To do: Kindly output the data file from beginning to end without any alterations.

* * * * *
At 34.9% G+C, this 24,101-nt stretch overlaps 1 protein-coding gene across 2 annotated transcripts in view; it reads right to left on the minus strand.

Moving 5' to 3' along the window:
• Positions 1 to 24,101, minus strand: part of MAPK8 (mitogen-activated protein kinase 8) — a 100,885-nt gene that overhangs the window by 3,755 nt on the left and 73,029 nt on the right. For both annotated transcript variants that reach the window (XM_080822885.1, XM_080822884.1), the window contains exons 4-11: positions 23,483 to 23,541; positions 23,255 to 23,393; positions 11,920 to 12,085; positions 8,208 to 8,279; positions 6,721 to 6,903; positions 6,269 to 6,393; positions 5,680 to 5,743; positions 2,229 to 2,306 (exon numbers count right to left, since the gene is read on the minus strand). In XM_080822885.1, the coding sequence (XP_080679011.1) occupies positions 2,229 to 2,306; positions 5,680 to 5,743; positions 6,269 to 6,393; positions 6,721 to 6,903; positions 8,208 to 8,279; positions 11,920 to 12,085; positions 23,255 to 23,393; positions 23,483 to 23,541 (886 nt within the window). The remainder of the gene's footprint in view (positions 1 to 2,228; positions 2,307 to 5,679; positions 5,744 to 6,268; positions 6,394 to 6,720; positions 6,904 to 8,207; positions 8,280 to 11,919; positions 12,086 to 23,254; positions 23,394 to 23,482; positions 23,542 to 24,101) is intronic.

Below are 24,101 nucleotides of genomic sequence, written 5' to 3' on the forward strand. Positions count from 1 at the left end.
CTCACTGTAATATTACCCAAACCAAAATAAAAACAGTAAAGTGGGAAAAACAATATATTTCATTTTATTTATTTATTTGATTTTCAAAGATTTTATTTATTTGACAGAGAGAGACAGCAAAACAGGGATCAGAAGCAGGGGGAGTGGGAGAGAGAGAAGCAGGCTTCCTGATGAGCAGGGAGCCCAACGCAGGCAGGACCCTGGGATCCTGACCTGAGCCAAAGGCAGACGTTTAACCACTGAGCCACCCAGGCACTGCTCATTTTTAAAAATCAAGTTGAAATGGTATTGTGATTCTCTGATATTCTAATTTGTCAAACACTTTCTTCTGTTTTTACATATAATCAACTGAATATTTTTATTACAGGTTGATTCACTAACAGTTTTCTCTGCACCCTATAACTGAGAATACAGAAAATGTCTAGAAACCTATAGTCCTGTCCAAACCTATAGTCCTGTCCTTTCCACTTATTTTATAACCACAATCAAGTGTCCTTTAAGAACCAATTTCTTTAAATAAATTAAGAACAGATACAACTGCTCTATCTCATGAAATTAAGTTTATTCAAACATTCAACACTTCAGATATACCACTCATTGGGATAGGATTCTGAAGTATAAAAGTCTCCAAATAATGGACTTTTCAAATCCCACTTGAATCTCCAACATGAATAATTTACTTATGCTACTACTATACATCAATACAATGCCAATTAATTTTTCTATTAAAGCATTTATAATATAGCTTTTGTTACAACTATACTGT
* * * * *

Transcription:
At 34.9% G+C, this 24,101-nt stretch overlaps 1 protein-coding gene across 2 annotated transcripts in view; it reads right to left on the minus strand.

Moving 5' to 3' along the window:
• Positions 1 to 24,101, minus strand: part of MAPK8 (mitogen-activated protein kinase 8) — a 100,885-nt gene that overhangs the window by 3,755 nt on the left and 73,029 nt on the right. For both annotated transcript variants that reach the window (XM_080822885.1, XM_080822884.1), the window contains exons 4-11: positions 23,483 to 23,541; positions 23,255 to 23,393; positions 11,920 to 12,085; positions 8,208 to 8,279; positions 6,721 to 6,903; positions 6,269 to 6,393; positions 5,680 to 5,743; positions 2,229 to 2,306 (exon numbers count right to left, since the gene is read on the minus strand). In XM_080822885.1, the coding sequence (XP_080679011.1) occupies positions 2,229 to 2,306; positions 5,680 to 5,743; positions 6,269 to 6,393; positions 6,721 to 6,903; positions 8,208 to 8,279; positions 11,920 to 12,085; positions 23,255 to 23,393; positions 23,483 to 23,541 (886 nt within the window). The remainder of the gene's footprint in view (positions 1 to 2,228; positions 2,307 to 5,679; positions 5,744 to 6,268; positions 6,394 to 6,720; positions 6,904 to 8,207; positions 8,280 to 11,919; positions 12,086 to 23,254; positions 23,394 to 23,482; positions 23,542 to 24,101) is intronic.

Below are 24,101 nucleotides of genomic sequence, written 5' to 3' on the forward strand. Positions count from 1 at the left end.
CTCACTGTAATATTACCCAAACCAAAATAAAAACAGTAAAGTGGGAAAAACAATATATTTCATTTTATTTATTTATTTGATTTTCAAAGATTTTATTTATTTGACAGAGAGAGACAGCAAAACAGGGATCAGAAGCAGGGGGAGTGGGAGAGAGAGAAGCAGGCTTCCTGATGAGCAGGGAGCCCAACGCAGGCAGGACCCTGGGATCCTGACCTGAGCCAAAGGCAGACGTTTAACCACTGAGCCACCCAGGCACTGCTCATTTTTAAAAATCAAGTTGAAATGGTATTGTGATTCTCTGATATTCTAATTTGTCAAACACTTTCTTCTGTTTTTACATATAATCAACTGAATATTTTTATTACAGGTTGATTCACTAACAGTTTTCTCTGCACCCTATAACTGAGAATACAGAAAATGTCTAGAAACCTATAGTCCTGTCCAAACCTATAGTCCTGTCCTTTCCACTTATTTTATAACCACAATCAAGTGTCCTTTAAGAACCAATTTCTTTAAATAAATTAAGAACAGATACAACTGCTCTATCTCATGAAATTAAGTTTATTCAAACATTCAACACTTCAGATATACCACTCATTGGGATAGGATTCTGAAGTATAAAAGTCTCCAAATAATGGACTTTTCAAATCCCACTTGAATCTCCAACATGAATAATTTACTTATGCTACTACTATACATCAATACAATGCCAATTAATTTTTCTATTAAAGCATTTATAATATAGCTTTTGTTACAACTATACTGT